5 REASONS TO CELEBRATE YOUNG ACTIVISTS

The hardest thing about waiting for the next book in the sequence is anticipating the new cover.
I love you, Marley Dias! At 11, this little firecracker blew some folks minds with her #1000booksforblackgirls campaign. Now 15, she’s still fighting for change. Get ‘em, girl!

With five days until my birthday, my wish is for you to remember these every day heroes.

Old Navy’s latest tv campaign is awash in color, style and substance. The new “We Are We” campaign celebrates five young activists speaking out for change.

Hats off to Old Navy for embracing the movement and lending a voice to change.

According to Campaign Online (Lindsey Stein), the tv and digital spots will feature five people actively involved in making the world a better place.

When the spot came on my tv last night, I was drawn to its bright colors and snappy graphics. But I immediately recognized the face and voice of one of my favorite young people, 15-year-old Marley Dias.

Dias created the movement #1000blackgirlbooks when she was 11. What started as a simple attempt to bring more diverse books into classrooms soon turned the New Jersey native into a national darling. Dias made the media circuit, including several morning shows. And god bless her if wasn’t seen several times with copies of my books, including President of the Whole Sixth Grade. I felt honored to be shown among other well-know authors of color such as Jacqueline Woodson, Sharon Draper, Sharon Flake and Rita Williams-Garcia.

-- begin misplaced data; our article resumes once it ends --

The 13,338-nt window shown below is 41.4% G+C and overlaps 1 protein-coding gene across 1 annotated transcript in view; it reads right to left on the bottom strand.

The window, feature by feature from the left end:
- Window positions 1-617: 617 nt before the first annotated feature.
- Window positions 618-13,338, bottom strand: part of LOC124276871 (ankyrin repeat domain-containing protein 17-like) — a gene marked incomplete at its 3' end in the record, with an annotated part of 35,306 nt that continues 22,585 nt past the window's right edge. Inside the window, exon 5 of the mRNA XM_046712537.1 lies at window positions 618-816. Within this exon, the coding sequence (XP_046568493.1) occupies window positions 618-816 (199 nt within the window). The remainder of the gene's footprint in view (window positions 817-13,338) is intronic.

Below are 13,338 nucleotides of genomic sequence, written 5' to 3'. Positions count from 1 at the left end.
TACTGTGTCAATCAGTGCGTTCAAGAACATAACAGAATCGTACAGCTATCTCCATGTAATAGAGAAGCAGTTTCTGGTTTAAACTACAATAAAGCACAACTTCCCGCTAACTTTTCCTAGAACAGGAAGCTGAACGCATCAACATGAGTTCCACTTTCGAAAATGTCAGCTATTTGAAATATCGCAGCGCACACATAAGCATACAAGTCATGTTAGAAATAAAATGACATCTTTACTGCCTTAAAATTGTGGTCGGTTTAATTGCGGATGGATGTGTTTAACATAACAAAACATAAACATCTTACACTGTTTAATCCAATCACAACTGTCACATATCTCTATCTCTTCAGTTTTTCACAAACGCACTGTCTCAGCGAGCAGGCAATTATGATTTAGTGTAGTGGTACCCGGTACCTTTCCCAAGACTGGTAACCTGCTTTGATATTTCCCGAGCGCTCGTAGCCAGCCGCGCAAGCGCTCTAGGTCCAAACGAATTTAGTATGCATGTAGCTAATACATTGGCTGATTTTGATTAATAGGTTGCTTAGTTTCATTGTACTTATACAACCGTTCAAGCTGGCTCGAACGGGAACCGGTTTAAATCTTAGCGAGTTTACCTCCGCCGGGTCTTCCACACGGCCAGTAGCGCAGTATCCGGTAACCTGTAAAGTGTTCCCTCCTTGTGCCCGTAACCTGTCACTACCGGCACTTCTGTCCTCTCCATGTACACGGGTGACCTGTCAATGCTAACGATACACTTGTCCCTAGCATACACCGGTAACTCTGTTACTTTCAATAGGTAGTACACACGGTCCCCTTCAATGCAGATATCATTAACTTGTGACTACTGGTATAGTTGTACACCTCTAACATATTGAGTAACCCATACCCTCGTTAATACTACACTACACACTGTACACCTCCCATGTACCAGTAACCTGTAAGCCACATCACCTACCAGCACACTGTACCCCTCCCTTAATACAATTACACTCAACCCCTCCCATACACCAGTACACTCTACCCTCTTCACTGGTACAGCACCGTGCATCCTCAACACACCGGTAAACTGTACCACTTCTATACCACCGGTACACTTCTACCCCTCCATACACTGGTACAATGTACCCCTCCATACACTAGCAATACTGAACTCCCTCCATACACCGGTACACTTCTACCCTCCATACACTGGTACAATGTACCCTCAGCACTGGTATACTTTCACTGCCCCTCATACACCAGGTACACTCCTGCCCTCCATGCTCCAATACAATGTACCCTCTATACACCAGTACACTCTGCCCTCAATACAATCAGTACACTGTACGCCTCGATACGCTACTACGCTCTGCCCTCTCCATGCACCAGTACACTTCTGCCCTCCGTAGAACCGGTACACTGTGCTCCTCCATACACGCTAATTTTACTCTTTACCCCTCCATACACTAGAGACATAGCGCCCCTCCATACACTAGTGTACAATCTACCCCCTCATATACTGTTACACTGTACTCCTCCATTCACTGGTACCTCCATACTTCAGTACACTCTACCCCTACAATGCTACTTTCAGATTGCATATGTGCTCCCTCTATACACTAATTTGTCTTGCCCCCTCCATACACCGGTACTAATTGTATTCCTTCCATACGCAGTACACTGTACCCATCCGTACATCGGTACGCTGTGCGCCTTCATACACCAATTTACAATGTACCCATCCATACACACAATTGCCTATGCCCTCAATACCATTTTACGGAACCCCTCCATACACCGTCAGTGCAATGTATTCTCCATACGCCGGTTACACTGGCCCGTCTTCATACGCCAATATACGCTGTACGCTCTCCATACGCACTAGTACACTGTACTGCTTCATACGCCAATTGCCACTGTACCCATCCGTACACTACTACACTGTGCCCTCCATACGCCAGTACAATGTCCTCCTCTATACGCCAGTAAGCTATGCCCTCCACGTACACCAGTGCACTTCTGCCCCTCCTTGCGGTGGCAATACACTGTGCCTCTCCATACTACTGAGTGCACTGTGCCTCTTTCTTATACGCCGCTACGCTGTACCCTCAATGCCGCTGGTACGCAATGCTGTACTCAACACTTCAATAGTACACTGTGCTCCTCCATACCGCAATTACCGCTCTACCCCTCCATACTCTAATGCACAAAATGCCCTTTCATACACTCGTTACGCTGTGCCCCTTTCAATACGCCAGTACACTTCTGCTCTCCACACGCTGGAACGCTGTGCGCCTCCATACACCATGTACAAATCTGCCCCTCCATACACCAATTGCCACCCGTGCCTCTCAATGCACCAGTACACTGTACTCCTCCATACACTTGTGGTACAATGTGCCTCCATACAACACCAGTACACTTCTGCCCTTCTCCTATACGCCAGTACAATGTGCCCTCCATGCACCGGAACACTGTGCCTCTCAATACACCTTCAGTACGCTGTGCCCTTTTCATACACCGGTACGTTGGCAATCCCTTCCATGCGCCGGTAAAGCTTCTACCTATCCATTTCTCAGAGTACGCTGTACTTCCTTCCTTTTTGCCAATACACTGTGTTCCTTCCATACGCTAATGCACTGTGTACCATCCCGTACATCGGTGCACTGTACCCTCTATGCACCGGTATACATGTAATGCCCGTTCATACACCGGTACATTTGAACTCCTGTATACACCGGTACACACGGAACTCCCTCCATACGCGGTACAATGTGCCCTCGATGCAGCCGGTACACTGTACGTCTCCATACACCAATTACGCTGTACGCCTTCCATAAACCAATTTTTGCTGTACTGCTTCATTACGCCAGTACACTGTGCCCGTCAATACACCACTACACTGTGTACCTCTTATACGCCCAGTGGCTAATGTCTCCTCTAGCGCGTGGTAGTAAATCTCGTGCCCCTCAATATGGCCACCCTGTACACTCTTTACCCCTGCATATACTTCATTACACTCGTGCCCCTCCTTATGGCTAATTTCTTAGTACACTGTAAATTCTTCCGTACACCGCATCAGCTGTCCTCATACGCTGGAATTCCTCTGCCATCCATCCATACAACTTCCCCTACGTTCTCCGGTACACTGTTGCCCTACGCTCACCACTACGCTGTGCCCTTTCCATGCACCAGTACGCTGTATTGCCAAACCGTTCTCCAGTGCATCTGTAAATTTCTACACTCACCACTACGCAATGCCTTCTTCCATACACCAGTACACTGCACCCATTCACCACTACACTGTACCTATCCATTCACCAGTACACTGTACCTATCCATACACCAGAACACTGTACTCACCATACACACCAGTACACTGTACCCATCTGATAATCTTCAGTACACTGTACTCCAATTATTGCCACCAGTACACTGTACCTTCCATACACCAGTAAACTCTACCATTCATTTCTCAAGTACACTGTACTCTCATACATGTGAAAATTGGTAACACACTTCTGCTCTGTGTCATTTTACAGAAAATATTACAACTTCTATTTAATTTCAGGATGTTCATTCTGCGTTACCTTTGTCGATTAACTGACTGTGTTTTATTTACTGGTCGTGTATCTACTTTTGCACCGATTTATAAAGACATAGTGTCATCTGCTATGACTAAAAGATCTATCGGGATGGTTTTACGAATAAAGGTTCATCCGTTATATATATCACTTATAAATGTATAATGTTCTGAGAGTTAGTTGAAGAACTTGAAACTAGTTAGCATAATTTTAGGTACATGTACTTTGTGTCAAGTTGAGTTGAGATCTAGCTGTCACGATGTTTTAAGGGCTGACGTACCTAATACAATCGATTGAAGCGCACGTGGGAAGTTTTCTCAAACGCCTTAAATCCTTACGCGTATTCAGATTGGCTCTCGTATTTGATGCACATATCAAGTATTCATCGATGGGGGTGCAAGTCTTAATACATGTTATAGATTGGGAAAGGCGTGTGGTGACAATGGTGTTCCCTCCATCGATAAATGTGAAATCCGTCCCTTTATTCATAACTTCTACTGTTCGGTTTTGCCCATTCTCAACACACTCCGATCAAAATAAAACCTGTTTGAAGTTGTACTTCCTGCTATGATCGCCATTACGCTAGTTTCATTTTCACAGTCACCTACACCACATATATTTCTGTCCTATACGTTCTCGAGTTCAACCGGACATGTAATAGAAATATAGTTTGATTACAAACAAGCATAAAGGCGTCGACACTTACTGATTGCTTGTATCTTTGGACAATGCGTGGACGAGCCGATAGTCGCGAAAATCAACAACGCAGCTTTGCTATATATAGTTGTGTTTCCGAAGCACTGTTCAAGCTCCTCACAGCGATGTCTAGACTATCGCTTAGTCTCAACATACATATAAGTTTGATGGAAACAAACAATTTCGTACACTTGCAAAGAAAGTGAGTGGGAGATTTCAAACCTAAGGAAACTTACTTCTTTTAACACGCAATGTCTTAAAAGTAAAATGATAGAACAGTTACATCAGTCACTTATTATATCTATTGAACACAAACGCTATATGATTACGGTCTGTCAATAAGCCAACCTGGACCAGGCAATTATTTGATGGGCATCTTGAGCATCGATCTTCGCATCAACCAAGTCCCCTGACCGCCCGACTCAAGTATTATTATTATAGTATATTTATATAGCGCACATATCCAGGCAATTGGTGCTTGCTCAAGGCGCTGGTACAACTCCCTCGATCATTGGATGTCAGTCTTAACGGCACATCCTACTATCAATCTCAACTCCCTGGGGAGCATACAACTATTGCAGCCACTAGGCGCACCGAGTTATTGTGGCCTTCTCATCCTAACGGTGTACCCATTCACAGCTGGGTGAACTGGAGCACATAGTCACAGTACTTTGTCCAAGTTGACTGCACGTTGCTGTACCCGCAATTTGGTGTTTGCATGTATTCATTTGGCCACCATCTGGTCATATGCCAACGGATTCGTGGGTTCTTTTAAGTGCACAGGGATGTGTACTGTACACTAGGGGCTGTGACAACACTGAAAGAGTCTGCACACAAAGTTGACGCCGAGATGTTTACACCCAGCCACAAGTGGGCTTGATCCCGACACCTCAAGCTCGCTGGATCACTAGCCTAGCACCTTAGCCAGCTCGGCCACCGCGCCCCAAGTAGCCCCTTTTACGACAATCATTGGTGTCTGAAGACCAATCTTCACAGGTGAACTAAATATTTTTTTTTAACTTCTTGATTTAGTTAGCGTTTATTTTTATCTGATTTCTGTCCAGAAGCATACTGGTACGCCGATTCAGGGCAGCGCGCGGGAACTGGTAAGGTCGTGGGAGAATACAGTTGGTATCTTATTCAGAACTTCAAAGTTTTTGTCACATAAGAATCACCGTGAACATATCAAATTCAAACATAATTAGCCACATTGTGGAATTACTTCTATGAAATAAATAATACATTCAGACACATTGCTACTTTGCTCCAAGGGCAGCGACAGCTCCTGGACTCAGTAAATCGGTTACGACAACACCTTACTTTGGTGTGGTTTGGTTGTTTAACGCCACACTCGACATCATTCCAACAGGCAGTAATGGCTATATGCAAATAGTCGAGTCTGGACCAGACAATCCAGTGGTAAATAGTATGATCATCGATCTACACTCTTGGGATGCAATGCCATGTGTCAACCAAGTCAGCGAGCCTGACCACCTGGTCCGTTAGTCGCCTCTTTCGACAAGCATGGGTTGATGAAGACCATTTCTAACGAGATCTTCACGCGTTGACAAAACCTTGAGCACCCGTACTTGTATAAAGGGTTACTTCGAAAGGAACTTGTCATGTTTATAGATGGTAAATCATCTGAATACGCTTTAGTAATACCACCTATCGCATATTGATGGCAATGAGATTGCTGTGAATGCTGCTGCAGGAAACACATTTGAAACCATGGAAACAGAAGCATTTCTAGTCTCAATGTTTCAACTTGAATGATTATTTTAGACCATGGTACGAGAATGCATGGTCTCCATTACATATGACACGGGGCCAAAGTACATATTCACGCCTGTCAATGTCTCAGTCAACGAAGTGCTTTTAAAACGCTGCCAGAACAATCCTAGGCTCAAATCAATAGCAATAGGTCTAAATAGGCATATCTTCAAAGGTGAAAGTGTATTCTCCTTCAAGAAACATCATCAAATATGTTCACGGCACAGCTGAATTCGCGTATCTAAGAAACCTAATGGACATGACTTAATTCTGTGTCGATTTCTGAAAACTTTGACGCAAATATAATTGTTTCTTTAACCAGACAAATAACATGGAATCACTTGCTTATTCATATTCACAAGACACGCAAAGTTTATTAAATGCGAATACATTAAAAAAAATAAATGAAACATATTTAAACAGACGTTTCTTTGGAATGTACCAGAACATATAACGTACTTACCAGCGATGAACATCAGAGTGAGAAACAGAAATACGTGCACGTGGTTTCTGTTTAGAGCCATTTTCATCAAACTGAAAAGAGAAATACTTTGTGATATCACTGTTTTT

Five cheers for:

1. Feminist, activist, and leader, Marley Dias. @iammarleydias

2. Ja’Mal Green, a father, entrepreneur, and community activist in Chicago fighting for change. @JaMalGreen

Chicago activist and former mayoral candidate committed to fighting for change. (photo/Chicago 2 News online)

3. Sara Mora, 22, an immigrant rights activist, knows the struggle first-hand. She is an immigrant from Costa Rica, part of Deferred Action for Children’s Arrival Program (DACA), and is fighting to help young voters see the power of being woke and taking action. @misssaramora

4. Dawn Bozeman, school superintendent for eight years in Dunlap, I’ll., according to her Facebook page, is active in local activism and championing the cause of education.

Dawn Bozeman, wife, mother, educator, activist./Facebook

5. Sharene Woods, a native of Harlem, supporting Boys & Girls Clubs of Harlem and is a Black Women Black Girls board member.

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